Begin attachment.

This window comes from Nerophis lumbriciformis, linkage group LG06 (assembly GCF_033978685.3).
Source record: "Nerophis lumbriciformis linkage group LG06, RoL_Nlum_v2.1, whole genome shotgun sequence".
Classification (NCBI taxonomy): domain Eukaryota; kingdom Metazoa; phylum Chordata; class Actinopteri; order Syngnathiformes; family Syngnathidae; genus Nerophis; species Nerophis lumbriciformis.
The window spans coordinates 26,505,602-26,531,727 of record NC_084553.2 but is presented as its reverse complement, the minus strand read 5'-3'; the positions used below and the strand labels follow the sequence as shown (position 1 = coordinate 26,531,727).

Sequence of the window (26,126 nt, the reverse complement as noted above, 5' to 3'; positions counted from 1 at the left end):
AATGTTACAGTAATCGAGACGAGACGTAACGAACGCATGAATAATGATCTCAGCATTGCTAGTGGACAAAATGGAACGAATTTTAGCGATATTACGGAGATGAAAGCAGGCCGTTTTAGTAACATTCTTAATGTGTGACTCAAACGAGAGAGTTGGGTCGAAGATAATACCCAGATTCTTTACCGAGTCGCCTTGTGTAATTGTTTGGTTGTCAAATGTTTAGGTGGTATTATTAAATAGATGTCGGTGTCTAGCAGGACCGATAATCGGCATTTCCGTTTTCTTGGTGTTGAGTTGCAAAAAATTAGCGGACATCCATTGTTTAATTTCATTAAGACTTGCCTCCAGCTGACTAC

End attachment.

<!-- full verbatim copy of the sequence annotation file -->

This window comes from Nerophis lumbriciformis, linkage group LG06 (assembly GCF_033978685.3).
Source record: "Nerophis lumbriciformis linkage group LG06, RoL_Nlum_v2.1, whole genome shotgun sequence".
Classification (NCBI taxonomy): domain Eukaryota; kingdom Metazoa; phylum Chordata; class Actinopteri; order Syngnathiformes; family Syngnathidae; genus Nerophis; species Nerophis lumbriciformis.
The window spans coordinates 26,505,602-26,531,727 of record NC_084553.2 but is presented as its reverse complement, the minus strand read 5'-3'; the positions used below and the strand labels follow the sequence as shown (position 1 = coordinate 26,531,727).

Sequence of the window (26,126 nt, the reverse complement as noted above, 5' to 3'; positions counted from 1 at the left end):
AATGTTACAGTAATCGAGACGAGACGTAACGAACGCATGAATAATGATCTCAGCATTGCTAGTGGACAAAATGGAACGAATTTTAGCGATATTACGGAGATGAAAGCAGGCCGTTTTAGTAACATTCTTAATGTGTGACTCAAACGAGAGAGTTGGGTCGAAGATAATACCCAGATTCTTTACCGAGTCGCCTTGTGTAATTGTTTGGTTGTCAAATGTTTAGGTGGTATTATTAAATAGATGTCGGTGTCTAGCAGGACCGATAATCGGCATTTCCGTTTTCTTGGTGTTGAGTTGCAAAAAATTAGCGGACATCCATTGTTTAATTTCATTAAGACTTGCCTCCAGCTGACTAC